A listing is a bilateral employment contract between principal and broker, whereby the broker is employed by the principal to find a buyer and accept a deposit. It is the most essential element of an enforceable broker-principal relationship.
A listing hires a broker to find a buyer, not to sell a house.
This is an important distinction.
First off, remember that the seller hires the broker, not the agent, to find a buyer. People think they are hiring the agent, because for all practical purposes they are, as that is who solicited the business and will be conducting the transaction. But in actuality, the agent is working on behalf the broker. When the house sells and the seller pays a commission, the commission is going to the broker, not the agent. The broker will then share the commission with the agent as per their agreement.
The logical next question is, "If the listing agent is hired to find a buyer, then what does the agent of the buyer do?"
Think of it like this. The broker of the seller says to all the other brokers and their agents, "I have been hired to find a buyer for Mr. Smith's property on Oak Tree Lane! If you have a buyer and they buy this property, I will share my commission with you for helping fulfill my contract with Mr. Smith." The amount that is going to be shared must be disclosed to the seller.
Now, in real life, they do not stand on top of the house and use a megaphone, but that is the gist of how it works. The most commonly accepted way is to put the property on the MLS.
MLS stands for Multiple Listing Service. The MLS is a database of available properties listed by real estate agents.
A listing agreement is a personal service contract. That means that should the principal broker or the seller die, or either party becomes incapacitated or the property is physically destroyed, such as by a fire or a natural disaster, the listing agreement is terminated. In short, a personal service contract needs a person there, and you can not assign this contract to another person.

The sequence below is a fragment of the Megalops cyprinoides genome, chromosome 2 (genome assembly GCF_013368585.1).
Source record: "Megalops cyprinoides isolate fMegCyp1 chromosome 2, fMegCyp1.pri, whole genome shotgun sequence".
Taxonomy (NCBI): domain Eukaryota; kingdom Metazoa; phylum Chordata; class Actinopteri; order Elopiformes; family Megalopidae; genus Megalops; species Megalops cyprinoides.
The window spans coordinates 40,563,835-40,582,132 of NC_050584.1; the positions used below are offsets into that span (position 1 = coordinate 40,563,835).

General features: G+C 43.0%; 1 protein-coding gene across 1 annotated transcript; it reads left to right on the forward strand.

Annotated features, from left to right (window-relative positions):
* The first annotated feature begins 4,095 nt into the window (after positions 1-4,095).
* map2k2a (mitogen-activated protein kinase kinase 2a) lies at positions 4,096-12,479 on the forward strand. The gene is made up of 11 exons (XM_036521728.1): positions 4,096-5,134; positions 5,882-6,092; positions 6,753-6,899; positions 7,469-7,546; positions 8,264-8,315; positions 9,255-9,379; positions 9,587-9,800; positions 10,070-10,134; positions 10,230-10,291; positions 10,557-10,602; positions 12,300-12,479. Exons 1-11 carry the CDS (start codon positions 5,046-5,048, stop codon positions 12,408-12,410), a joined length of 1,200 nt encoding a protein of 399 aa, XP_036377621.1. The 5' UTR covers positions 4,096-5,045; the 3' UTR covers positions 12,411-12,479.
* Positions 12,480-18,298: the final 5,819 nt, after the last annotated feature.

The broker and seller may mutually agree to end the listing agreement.
Both the broker and seller have mutual responsibilities. Should a party breach their duty, the other party can terminate the listing. For example, the broker is usually responsible for advertising a property. If the broker fails to advertise the property, the seller could terminate the listing.
A material change can also be cause to terminate the listing. A material change is something that would affect the value of the listed property. For example, when a property was listed it was zoned residential, and the property was changed to a commercial zone after the contract was signed. This material change would terminate the listing agreement.
Most listing contracts have a specific end date. It can be as simple as, "This contract will begin at 1 p.m. on Jan. 1, 2019 and it will end at midnight on Aug. 8, 2019." Look at our types of listings section to see which ones need a terminating date.
A listing contract contains many elements. You want your listing to contain the following:
- Names of the parties to the contract
- The type of agency created
- The broker's authority and responsibilities
- The location of the property, which may be a street address
- Legal description or tax parcel number
- The listing price
- Beginning and ending dates
- Real and personal property included
- The commission to be paid
- Authorization to advertise including the placement of a For Sale sign on the property
- Type of deed used for conveyance
- The terms for termination of the contract
- An indemnification clause
- Fair housing and anti-trust information
- The signatures of parties authorized to perform
- The protection period clause
The protection period clause is also known as a safety clause, extender, or carry-over clause. The purpose of this clause is to able to close deals with buyers you found during the term of the listing even after the listing expires.
For example, let's say that last week you showed a property to a buyer on Thursday, the listing expired on Friday, then they came back and made an offer on Saturday. You would still get paid because you were able to close the deal with buyers you found during the term of the listing within the agreed-upon time frame of the protection period clause.
If a broker is interested in buying a property that she or he has listed, this provision needs to be included in the listing agreement.
It is legal for an agent or broker to buy listed property. Most states require licensees to disclose that they have a license before an offer is made on any property that they are interested in purchasing. Many states require this disclosure to be in writing, and they may also require the disclosure of the broker's profit in the transaction. This is called listing with an option.